Country Whispers

Country Whispers

by Tamara Hillman

May 2014

My brother, who still lives in my home town in Northeastern Washington State, said he got his spuds planted last week, so I guess the ground has thawed enough to start puttin’ in the garden, and hope for a warm summer to make it grow. Lord knows, you folks up North need a reprieve.
We saw more than our share of Snow-Birds here in Arizona this year with license plates from Minnesota, Michigan, New York, Illinois, Vermont, Kansas, Rhode Island, and elsewhere the winter became unendurable for the season. I do hope the snow is gone, and May brings lots of sunshine and flowers. I know most Northerners have evacuated these parts with our days warming into the 90’s now.


May Day Images

I remember how anxious we kids would be by May for school to be out for the summer—we were always free in those days by Memorial Day since we had no days off for teacher’s conferences, snow days, etc., during the school year back then. We were a hardy bunch who would wade deep snow out to the bus, or walked to school in it if we were within a mile. No matter how deep it got, we went to school. And teachers stayed after school to meet with parents for conferences. We only had ten days off (counting two weekends) for Christmas break, and a few days off around Easter time. And yes, they were CHRISTIAN HOLIDAYS to be celebrated as such, not called, WINTER BREAK & SPRING BREAK!  Bah-humbug!  I’ve never heard such falderal…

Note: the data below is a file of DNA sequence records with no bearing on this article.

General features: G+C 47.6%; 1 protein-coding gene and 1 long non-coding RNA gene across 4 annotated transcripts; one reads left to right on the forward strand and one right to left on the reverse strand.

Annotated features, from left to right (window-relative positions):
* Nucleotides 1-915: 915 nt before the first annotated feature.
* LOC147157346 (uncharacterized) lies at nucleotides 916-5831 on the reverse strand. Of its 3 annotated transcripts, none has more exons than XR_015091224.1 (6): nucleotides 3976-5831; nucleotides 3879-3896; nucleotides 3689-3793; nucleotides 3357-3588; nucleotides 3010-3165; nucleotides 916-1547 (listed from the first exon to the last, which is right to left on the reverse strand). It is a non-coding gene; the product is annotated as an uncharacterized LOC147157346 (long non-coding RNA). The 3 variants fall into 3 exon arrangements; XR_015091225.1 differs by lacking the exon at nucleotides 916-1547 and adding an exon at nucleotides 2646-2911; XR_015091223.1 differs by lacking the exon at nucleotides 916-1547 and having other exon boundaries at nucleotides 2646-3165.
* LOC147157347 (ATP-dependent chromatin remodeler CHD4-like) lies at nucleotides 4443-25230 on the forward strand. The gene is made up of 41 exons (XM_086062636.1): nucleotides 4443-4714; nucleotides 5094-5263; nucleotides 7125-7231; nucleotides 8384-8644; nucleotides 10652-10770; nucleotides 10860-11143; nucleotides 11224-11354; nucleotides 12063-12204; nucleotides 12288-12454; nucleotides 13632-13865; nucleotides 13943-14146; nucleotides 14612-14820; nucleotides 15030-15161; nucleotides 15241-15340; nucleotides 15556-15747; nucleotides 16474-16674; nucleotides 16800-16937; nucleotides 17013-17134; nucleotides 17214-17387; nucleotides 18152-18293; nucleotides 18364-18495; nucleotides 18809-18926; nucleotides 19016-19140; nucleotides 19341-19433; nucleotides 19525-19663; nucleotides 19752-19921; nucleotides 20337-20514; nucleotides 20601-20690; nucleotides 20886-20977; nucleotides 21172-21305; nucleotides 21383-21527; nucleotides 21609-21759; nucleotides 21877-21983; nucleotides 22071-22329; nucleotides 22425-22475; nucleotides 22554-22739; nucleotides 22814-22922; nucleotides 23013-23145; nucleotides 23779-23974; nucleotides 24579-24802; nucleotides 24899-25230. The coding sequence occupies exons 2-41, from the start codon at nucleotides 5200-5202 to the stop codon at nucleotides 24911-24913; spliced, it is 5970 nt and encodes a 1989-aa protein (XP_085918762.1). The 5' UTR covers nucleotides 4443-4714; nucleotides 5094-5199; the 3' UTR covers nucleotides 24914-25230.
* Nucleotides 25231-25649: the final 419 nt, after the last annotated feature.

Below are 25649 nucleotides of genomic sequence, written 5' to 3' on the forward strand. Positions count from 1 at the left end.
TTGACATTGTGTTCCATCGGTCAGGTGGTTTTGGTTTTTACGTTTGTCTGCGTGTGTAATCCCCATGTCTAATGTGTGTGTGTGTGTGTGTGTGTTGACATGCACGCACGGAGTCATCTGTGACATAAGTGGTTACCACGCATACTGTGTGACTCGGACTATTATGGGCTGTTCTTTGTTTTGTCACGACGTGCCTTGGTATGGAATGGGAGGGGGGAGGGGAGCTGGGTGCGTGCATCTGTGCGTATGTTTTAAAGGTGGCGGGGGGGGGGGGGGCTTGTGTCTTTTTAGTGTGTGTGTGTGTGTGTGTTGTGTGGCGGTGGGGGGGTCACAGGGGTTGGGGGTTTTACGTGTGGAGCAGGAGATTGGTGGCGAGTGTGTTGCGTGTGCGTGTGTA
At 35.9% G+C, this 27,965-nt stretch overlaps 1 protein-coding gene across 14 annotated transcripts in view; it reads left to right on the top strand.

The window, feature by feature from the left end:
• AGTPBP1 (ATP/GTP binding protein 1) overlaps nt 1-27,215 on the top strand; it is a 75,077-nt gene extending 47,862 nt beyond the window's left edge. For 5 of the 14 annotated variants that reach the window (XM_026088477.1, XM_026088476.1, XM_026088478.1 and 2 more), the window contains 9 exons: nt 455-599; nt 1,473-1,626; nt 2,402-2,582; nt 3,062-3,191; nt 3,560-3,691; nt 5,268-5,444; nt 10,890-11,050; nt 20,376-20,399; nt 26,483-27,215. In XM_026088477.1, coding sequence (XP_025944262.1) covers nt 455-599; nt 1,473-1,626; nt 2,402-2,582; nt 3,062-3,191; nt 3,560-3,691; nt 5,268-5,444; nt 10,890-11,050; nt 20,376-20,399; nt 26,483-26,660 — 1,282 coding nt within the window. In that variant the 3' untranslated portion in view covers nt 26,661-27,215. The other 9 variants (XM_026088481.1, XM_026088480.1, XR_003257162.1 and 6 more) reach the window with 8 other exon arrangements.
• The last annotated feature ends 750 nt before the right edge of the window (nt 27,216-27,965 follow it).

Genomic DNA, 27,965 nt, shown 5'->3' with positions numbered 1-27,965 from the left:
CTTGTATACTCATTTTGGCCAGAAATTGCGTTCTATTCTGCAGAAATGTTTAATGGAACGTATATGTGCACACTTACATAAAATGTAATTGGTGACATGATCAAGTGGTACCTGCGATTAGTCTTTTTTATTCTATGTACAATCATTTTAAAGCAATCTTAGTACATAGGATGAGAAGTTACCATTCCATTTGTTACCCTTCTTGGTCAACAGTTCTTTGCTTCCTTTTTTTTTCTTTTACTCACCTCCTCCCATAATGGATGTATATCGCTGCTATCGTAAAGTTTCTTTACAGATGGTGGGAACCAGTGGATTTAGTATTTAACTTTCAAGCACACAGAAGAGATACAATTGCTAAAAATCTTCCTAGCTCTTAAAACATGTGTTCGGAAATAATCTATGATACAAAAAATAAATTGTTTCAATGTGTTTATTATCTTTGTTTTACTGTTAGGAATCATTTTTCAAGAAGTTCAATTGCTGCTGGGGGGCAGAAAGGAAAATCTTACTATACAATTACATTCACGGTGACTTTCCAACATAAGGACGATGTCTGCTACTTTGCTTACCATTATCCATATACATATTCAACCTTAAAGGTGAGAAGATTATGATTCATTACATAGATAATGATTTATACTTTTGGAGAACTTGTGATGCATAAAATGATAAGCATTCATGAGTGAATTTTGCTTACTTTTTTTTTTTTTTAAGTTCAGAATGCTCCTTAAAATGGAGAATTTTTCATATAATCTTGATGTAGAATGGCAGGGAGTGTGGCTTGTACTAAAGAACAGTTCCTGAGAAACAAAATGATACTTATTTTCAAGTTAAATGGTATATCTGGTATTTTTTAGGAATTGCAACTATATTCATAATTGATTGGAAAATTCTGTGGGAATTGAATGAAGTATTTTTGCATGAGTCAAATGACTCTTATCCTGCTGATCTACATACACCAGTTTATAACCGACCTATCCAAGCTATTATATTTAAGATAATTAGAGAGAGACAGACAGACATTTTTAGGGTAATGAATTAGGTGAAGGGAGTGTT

These days, it’s the third week of June before they turn the kids loose. By that time, we’d be on our second skin peel from sunburns we’d already gotten runnin’ the fields, and floatin’ down the ditch. And our feet would be callused so hard, we could run on hot gravel an’ never feel a thing.
We would be hoeing weeds for Mom in the garden by the third week of June too, and have peas and beans already comin’ on. The tomatoes would be green yet, but rhubarb would be medium sized, and corn would be up eight to ten inches. Mom’s flowers would be bloomin’ and already tall on the northwest side of the house, and honey bees would be all over the clover comin’ through the grass in our lawn—we loved to catch those bees in a big ol’ fruit jar with a slit in the top so they could breathe. When you’d shake the jar, they’d really buzz.